On an alternate Earth, a radioactive spider bites Gwen Stacy instead of Peter Parker, granting her enhanced speed, agility, and strength. She struggles with balancing her life as a student, a villain-thwarting Spider-Woman, and a vigilante on the run from the NYPD.
February 11, 2015
Writer: Jason Latour
Artist: Robbi Rodriguez
Publisher: Marvel Comics
Release Date: February 11, 2015
Spider-Gwen first appeared in Edge of Spider-Verse #2 where, on Earth-65 (in an alternate dimension), Gwen Stacy is bitten by a radioactively mutated spider instead of Peter Parker, giving her all of the well-known Spider-Man powers. She also plays drums in a band called The Mary Janes, fronted by (who else) Mary Jane Watson. So as to not give away any spoilers, I’ll leave the backstory at that. Just know that things happen and J. Jonah Jameson uses his media reach to slander Spider-Woman (as Spider-Gwen is referred to in the story) into becoming a vigilante fugitive.
The story and concept of a super-powered Gwen Stacy became so popular that fans demanded more. She was woven into other Spider-Verse arcs and now has been given her own book. Edge of Spider-Verse #2 is about to get its 5th printing, and there’s no sign of slowing down for the newest young web-slinger on the block. I suspect the buzz largely pertains to Spider-Gwen’s cool, sleek costume design and color palette. Comic book readers are demanding more female heroines with substance to their character and modesty to their wardrobe. While less sexualization of female comic characters may come as a breath of fresh air to Christian comic book fans, does Spider-Gwen have both style and substance?
Language: The dialog in the book is fairly clean overall with only two instances of a d***.
Violence: There are fighting scenes that include punches and kicks, as well as one small splatter of blood as a result from a punch.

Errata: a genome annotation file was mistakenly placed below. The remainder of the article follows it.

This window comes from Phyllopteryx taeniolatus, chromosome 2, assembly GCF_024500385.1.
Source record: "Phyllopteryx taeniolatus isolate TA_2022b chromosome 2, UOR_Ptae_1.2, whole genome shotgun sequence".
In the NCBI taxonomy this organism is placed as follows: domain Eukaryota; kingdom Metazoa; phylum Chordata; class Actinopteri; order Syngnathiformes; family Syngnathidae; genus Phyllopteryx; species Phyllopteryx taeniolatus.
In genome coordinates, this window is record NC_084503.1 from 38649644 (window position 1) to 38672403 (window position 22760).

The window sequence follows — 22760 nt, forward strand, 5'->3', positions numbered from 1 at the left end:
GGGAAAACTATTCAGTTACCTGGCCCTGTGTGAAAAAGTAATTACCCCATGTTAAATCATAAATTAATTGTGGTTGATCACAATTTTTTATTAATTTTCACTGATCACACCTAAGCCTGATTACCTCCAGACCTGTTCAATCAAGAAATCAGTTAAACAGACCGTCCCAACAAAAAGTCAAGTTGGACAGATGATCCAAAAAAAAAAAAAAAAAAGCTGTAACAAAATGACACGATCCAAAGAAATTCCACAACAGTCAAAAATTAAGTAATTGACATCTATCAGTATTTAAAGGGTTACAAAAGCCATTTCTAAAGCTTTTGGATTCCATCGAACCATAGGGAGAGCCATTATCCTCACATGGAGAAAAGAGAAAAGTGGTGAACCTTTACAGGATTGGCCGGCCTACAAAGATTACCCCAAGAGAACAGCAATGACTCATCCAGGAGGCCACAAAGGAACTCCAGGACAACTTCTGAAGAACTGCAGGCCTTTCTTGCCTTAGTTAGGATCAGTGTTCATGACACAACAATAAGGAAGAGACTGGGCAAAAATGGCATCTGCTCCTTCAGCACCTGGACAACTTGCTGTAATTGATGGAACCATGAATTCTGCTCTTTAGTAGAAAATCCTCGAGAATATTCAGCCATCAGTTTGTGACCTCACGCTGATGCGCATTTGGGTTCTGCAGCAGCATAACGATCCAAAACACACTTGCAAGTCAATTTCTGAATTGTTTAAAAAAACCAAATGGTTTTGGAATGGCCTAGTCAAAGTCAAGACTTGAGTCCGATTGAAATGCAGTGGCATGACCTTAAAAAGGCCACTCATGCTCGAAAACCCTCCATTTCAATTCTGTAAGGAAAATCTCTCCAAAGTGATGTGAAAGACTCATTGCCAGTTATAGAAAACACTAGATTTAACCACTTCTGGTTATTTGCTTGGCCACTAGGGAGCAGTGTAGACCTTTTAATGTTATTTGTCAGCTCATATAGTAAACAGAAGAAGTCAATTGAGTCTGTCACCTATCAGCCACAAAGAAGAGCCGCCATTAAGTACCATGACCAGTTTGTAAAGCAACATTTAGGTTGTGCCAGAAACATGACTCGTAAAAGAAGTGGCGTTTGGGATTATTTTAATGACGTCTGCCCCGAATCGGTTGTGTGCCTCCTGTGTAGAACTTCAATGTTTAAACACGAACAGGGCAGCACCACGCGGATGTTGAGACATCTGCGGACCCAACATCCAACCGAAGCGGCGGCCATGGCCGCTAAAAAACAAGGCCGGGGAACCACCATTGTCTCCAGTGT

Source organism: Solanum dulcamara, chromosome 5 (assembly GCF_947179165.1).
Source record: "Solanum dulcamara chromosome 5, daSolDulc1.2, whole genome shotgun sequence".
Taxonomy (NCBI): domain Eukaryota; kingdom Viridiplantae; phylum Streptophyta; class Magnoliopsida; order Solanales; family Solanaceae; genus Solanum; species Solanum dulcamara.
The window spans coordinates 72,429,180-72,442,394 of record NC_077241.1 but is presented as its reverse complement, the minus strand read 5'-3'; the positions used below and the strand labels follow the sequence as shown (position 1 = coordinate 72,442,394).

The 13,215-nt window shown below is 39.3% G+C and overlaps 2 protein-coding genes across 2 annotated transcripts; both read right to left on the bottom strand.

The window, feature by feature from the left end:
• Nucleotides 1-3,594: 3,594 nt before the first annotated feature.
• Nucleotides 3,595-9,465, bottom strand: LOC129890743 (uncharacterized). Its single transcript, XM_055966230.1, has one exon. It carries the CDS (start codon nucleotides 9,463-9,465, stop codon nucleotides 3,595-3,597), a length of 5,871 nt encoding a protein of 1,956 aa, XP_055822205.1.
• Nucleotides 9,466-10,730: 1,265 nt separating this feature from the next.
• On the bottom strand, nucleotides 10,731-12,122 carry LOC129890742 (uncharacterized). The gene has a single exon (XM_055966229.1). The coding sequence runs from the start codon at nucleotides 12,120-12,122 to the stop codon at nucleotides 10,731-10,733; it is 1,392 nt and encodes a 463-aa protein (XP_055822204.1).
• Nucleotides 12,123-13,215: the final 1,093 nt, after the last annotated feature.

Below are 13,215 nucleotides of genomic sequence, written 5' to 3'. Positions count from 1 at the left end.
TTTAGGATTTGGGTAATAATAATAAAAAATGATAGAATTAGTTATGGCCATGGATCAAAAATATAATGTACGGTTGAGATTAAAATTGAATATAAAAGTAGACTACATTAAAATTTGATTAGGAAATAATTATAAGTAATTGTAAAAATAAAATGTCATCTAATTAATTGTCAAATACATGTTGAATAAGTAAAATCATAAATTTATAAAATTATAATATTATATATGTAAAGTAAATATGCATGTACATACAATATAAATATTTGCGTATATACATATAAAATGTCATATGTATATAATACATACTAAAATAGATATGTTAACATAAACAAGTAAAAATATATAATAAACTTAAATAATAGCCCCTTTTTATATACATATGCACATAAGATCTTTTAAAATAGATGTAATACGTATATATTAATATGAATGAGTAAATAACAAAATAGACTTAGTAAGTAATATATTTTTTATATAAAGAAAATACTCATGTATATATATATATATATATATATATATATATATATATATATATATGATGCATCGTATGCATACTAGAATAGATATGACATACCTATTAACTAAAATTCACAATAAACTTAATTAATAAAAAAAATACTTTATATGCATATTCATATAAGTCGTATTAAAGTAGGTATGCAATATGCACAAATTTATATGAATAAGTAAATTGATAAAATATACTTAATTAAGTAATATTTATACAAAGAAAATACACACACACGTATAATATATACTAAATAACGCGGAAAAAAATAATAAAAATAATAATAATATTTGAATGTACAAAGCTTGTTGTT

Additional Information: Marvel Comics gave this book a rating of T+, so make sure that readers of this title are age-appropriate.
Story and Writing
The story drops the reader right in, only giving one page of panels highlighting important events from the origin story found in Edge of Spider-Verse #2. I found this to be a little frustrating because I wanted to go back and read the story in its entirety, as I felt a bit out-of-the-loop. All is not lost, however, because EOSV #2 is receiving its 5th printing at the end of March 2015, as well as a trade paperback that includes all five issues of Edge of Spider-Verse coming in May 2015. It’s a little disappointing that some of the backstory is truncated, but getting thrown right into the action does add a lot of pace–something that most #1 issues seem to miss. That being said, the flashback page only works because the story is written in such a way that you feel you’re reading about a hero you’ve known for years.
Jason Latour did a great job giving new life to the character of Gwen Stacy (not sure if that pun’s intended). She is smart, witty, and strong in this book, which is a stark contrast to the classic “needs to be saved” or “totally dead” Gwen. The story is just fresh enough that, even though Gwen is struggling with a lot of the same things Peter Parker did as a young Spidey in his books, it still feels new and interesting. Gwen has this cool, hip, rough edge characterized by her talent as a drummer in a rock band (although she quits, causing Mary Jane’s ego to explode), which, again, is a great contrast to the classic, preppy, studious Gwen of days past.